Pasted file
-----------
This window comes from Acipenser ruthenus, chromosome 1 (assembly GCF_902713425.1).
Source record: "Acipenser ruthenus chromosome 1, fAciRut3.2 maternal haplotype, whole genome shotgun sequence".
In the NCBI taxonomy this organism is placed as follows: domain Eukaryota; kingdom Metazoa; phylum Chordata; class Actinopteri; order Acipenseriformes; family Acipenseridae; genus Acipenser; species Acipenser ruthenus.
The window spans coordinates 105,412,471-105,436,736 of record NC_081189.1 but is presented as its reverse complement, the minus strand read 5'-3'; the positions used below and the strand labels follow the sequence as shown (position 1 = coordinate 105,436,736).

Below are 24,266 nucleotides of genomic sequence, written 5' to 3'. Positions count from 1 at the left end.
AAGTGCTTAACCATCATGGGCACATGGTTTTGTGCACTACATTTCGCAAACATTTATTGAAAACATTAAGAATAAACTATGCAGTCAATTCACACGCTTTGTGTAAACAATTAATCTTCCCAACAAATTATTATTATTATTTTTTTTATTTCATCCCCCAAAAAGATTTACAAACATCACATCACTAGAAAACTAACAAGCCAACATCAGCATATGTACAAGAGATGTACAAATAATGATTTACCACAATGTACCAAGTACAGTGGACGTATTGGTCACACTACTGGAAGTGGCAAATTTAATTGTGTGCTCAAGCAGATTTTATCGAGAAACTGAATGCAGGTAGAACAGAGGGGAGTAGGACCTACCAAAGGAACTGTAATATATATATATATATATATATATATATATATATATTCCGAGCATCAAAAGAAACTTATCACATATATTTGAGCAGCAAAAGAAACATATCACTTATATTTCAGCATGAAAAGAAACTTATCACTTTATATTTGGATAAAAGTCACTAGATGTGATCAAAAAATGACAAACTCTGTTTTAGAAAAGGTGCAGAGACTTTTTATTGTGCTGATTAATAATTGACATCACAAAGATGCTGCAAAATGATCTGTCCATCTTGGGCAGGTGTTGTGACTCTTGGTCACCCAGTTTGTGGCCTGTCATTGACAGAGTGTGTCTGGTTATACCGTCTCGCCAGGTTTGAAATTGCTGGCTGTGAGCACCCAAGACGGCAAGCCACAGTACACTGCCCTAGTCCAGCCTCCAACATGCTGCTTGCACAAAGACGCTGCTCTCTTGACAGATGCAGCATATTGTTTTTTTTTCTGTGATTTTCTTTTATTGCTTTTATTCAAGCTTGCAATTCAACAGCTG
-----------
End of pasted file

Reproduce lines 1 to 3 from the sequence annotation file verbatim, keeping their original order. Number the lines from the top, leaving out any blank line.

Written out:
This window comes from Acipenser ruthenus, chromosome 1 (assembly GCF_902713425.1).
Source record: "Acipenser ruthenus chromosome 1, fAciRut3.2 maternal haplotype, whole genome shotgun sequence".
In the NCBI taxonomy this organism is placed as follows: domain Eukaryota; kingdom Metazoa; phylum Chordata; class Actinopteri; order Acipenseriformes; family Acipenseridae; genus Acipenser; species Acipenser ruthenus.